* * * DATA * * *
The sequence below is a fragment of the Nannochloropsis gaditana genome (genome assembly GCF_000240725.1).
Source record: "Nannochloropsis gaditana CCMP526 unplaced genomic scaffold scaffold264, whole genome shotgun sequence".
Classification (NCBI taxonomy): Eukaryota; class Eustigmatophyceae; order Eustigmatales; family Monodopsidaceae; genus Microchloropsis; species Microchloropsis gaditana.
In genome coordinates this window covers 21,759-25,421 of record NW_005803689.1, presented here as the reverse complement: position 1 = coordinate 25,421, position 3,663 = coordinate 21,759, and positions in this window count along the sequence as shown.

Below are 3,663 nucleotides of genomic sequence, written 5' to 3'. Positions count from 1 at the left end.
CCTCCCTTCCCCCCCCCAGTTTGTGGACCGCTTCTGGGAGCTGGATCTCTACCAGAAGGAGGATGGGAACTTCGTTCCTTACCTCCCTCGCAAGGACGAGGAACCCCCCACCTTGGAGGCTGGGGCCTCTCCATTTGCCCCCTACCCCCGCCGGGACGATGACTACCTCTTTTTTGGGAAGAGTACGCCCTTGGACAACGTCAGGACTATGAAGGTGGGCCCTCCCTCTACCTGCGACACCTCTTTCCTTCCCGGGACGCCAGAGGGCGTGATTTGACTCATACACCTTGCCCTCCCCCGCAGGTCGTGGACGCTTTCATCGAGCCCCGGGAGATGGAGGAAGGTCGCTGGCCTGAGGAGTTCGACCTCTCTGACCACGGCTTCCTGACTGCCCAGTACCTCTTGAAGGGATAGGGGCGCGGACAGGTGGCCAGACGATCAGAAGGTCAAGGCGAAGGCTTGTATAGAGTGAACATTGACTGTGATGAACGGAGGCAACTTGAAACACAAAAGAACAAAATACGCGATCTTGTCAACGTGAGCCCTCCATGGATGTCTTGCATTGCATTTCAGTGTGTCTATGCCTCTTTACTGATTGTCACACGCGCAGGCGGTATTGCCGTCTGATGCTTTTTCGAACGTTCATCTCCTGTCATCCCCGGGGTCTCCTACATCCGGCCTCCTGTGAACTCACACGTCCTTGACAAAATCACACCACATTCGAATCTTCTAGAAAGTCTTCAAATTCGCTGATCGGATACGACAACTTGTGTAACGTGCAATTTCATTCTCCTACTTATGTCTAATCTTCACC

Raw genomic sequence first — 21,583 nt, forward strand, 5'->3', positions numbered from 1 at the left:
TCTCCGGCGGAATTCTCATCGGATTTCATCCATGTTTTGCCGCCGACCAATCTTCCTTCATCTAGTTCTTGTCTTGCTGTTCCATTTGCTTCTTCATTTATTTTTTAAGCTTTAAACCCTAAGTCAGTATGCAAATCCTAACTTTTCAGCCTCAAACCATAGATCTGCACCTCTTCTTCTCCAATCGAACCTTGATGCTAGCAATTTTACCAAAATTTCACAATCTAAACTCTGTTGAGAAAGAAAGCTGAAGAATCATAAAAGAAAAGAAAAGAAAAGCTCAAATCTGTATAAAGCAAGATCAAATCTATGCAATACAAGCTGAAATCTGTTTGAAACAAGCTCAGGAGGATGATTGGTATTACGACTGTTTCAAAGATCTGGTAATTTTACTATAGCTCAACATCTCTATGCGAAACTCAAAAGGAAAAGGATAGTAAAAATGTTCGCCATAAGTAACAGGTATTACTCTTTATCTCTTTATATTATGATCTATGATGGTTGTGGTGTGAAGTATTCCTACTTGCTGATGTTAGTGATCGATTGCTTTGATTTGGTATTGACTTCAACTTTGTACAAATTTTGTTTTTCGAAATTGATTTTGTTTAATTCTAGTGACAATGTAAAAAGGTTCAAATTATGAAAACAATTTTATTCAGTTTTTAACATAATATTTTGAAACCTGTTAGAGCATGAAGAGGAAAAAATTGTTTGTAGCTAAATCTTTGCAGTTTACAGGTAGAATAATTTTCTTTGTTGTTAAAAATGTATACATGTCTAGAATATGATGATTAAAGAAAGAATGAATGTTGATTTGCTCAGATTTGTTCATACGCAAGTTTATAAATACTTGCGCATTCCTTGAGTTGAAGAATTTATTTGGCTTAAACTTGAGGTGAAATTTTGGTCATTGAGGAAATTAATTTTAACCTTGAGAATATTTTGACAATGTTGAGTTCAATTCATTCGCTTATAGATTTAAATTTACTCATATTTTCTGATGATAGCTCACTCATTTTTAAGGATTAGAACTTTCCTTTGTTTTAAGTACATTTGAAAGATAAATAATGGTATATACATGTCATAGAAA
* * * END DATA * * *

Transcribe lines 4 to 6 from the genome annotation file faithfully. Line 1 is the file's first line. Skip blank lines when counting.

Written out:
In genome coordinates this window covers 21,759-25,421 of record NW_005803689.1, presented here as the reverse complement: position 1 = coordinate 25,421, position 3,663 = coordinate 21,759, and positions in this window count along the sequence as shown.

Below are 3,663 nucleotides of genomic sequence, written 5' to 3'. Positions count from 1 at the left end.
CCTCCCTTCCCCCCCCCAGTTTGTGGACCGCTTCTGGGAGCTGGATCTCTACCAGAAGGAGGATGGGAACTTCGTTCCTTACCTCCCTCGCAAGGACGAGGAACCCCCCACCTTGGAGGCTGGGGCCTCTCCATTTGCCCCCTACCCCCGCCGGGACGATGACTACCTCTTTTTTGGGAAGAGTACGCCCTTGGACAACGTCAGGACTATGAAGGTGGGCCCTCCCTCTACCTGCGACACCTCTTTCCTTCCCGGGACGCCAGAGGGCGTGATTTGACTCATACACCTTGCCCTCCCCCGCAGGTCGTGGACGCTTTCATCGAGCCCCGGGAGATGGAGGAAGGTCGCTGGCCTGAGGAGTTCGACCTCTCTGACCACGGCTTCCTGACTGCCCAGTACCTCTTGAAGGGATAGGGGCGCGGACAGGTGGCCAGACGATCAGAAGGTCAAGGCGAAGGCTTGTATAGAGTGAACATTGACTGTGATGAACGGAGGCAACTTGAAACACAAAAGAACAAAATACGCGATCTTGTCAACGTGAGCCCTCCATGGATGTCTTGCATTGCATTTCAGTGTGTCTATGCCTCTTTACTGATTGTCACACGCGCAGGCGGTATTGCCGTCTGATGCTTTTTCGAACGTTCATCTCCTGTCATCCCCGGGGTCTCCTACATCCGGCCTCCTGTGAACTCACACGTCCTTGACAAAATCACACCACATTCGAATCTTCTAGAAAGTCTTCAAATTCGCTGATCGGATACGACAACTTGTGTAACGTGCAATTTCATTCTCCTACTTATGTCTAATCTTCACC